The characters of Tracy Fairgate, Melissa Peterson, Donald Reed, Sam Wright and the folks in Columbia Presbyterian Medical Center are creations of Karen Evans.
Tracy Chapman's "The Promise" is mentioned, it's from her CD "New Beginnings".

This story takes place after "Dear Earth".
My own note: I'm not suggesting this could happen, I'm only trying to imagine..what if. So, relax and have fun with it. Special thanks, as always, to Gabrielle Bessey for all her help.

Karen Evans

Part One

New York Post - August 1996

Congresswoman Tracy Fairgate along with her campaign manager and close aid, Melissa Peterson, were shot to death today while leaving the New York Public Library at Fifth Avenue. Congresswoman Fairgate, 36 had just given a speech about the importance of learning. She was two years into her freshman term as representitive of the West Village; Melissa Peterson, also 36 was the congresswoman's closest friend for over 20 years. Police immediately arrested Donald Reed, the former husband of Congresswoman Fairgate, at the scene; he was charged with two counts of murder an could face the death penalty. Both women were pronounced dead at Columbia Presbyterian Medical Center.

Columbia Presbyterian Medical Center 2060
The operating room was filled to capacity, with machines, drugs, tubes and people, fifty or more doctors, nurses, technicians, anesthesiologists, and a priest. All personnel were gowned in colors of green, bue and pink, masked, gloved and goggled.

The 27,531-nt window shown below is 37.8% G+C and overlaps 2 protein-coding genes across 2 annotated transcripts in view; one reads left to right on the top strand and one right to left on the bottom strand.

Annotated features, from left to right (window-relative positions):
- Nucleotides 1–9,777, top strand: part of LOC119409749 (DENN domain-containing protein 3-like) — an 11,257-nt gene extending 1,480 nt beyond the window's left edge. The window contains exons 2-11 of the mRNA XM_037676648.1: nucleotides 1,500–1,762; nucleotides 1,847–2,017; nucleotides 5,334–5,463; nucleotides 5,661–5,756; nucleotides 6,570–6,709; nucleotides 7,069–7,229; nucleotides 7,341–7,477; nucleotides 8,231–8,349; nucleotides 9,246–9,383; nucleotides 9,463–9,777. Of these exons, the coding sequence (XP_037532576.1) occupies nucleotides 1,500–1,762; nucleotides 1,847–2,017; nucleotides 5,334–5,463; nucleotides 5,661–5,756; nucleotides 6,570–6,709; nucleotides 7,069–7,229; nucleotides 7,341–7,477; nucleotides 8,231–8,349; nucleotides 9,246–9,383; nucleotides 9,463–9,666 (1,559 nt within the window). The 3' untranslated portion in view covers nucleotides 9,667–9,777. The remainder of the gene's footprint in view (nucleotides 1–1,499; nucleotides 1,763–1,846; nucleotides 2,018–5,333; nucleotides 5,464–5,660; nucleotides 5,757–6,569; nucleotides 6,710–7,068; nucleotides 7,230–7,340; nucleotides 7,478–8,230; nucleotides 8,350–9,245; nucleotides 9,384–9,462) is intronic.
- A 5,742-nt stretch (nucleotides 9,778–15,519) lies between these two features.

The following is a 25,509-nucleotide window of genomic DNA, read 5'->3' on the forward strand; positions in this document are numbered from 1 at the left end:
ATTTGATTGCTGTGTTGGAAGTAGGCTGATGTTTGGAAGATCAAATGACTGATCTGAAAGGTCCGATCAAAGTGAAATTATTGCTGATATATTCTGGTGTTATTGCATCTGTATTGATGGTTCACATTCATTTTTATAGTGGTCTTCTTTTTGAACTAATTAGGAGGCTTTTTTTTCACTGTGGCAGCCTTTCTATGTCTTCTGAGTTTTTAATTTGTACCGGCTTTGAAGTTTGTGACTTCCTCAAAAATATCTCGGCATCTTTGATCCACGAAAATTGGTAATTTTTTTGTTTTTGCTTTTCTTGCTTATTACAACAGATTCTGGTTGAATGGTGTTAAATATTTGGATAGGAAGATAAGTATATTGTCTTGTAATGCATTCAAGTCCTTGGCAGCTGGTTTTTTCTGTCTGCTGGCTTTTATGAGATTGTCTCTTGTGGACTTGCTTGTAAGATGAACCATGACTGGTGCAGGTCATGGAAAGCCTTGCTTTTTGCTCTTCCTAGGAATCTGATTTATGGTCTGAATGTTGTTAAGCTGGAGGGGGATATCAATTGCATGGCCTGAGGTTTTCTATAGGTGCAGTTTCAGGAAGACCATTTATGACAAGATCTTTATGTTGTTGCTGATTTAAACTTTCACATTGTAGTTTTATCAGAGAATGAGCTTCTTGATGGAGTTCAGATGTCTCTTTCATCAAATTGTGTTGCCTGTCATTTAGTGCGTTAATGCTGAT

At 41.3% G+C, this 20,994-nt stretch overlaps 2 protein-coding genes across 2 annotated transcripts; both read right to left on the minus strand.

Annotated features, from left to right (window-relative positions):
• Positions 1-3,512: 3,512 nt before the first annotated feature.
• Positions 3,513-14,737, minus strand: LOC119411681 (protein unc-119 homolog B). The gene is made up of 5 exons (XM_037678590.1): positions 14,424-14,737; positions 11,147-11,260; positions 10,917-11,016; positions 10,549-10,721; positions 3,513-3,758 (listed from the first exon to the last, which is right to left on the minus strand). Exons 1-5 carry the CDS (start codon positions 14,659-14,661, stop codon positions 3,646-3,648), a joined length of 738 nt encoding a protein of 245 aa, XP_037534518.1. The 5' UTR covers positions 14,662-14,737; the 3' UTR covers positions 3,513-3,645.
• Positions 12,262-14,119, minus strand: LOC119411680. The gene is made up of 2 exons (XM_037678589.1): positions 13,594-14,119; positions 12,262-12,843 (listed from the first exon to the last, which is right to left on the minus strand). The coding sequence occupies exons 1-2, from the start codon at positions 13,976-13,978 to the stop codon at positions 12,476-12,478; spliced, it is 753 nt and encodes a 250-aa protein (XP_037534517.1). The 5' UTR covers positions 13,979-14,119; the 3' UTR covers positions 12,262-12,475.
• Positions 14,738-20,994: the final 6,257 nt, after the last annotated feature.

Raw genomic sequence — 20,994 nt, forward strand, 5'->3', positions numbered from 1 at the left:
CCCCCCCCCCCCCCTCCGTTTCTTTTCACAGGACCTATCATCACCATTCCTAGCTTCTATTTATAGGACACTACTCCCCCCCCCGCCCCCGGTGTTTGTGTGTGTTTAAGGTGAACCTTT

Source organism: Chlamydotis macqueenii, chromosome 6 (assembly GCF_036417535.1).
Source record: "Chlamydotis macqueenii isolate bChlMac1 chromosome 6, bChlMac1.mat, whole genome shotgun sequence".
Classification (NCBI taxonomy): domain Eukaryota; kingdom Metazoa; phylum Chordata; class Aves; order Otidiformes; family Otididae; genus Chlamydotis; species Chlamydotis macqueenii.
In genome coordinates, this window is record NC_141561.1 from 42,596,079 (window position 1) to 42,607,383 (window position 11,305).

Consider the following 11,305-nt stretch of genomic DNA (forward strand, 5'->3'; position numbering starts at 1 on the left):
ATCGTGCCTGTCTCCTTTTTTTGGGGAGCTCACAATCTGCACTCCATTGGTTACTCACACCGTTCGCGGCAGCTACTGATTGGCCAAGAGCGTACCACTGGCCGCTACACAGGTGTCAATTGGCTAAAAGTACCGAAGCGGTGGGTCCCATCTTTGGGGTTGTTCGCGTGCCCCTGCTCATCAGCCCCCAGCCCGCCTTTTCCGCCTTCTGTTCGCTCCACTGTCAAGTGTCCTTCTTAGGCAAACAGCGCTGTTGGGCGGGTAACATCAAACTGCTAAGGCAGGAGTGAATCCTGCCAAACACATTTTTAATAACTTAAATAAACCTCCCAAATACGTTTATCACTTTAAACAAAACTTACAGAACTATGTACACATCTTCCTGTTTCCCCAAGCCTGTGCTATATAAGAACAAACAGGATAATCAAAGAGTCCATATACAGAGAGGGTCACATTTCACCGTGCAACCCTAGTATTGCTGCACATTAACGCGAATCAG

Dr. John Mtume, a chocolate colored man with a full head of white hair looked over at the group.

"One of the earliest cryogenic experiments. Let's see how good they did."

"I read her husband got the death penalty for killing them. If this works, can someone sue?" a nurse whispered to another.

"Whatever, she'll be a very rich woman," another nurse said.

Dr. Mtume frowned at the comment. "That isn't a issue here," he said sternly. "Let's get them open!"

Everyone stood back as two men in white space suits cracked open the two seven foot long tanks that stood upright in a corner. Immediately, dry ice flowed from each of them, but soon, it slowly stopped and the men were able to get the mummified inhabitants out of the tanks and onto the operating tables.

"Careful," Dr. Thomas Hess said, "I don't want to come this far to crack someone's head off."

The wrappings were carfully cut away, everyone strained to get a good look. Did it work or would there be two skeletons in there?

Dr. John Mtume smiled. "Those have got to be the best looking centurians I've ever seen. Let's thaw them out and clean them up."

They were carefully thawed, so as not to raise the body temperature too quickly. When it was rasied enough, the doctors went to work repairing the gunshot wounds that were fatal in 1996, but were treatable in 2060. Then they used electricity to literally shock the bodies back to life, all the while, the priest said the entire rosary.

It took eleven hours until their two hearts were able to beat on their own. Cheers and back slaps rang through the operating room, as two technicians wheeled the newly thawed beings into the recovery room.

Dr. John Mtume himself sat in the recovery room, until he saw eyes flutter, and then slowly open. She tried to speak, but her voice was hoarse and raspy, then she coughed.

He put his hand on hers and smiled. "Don't try to talk."

She opened her eyes and blinked, staring into dark eyes.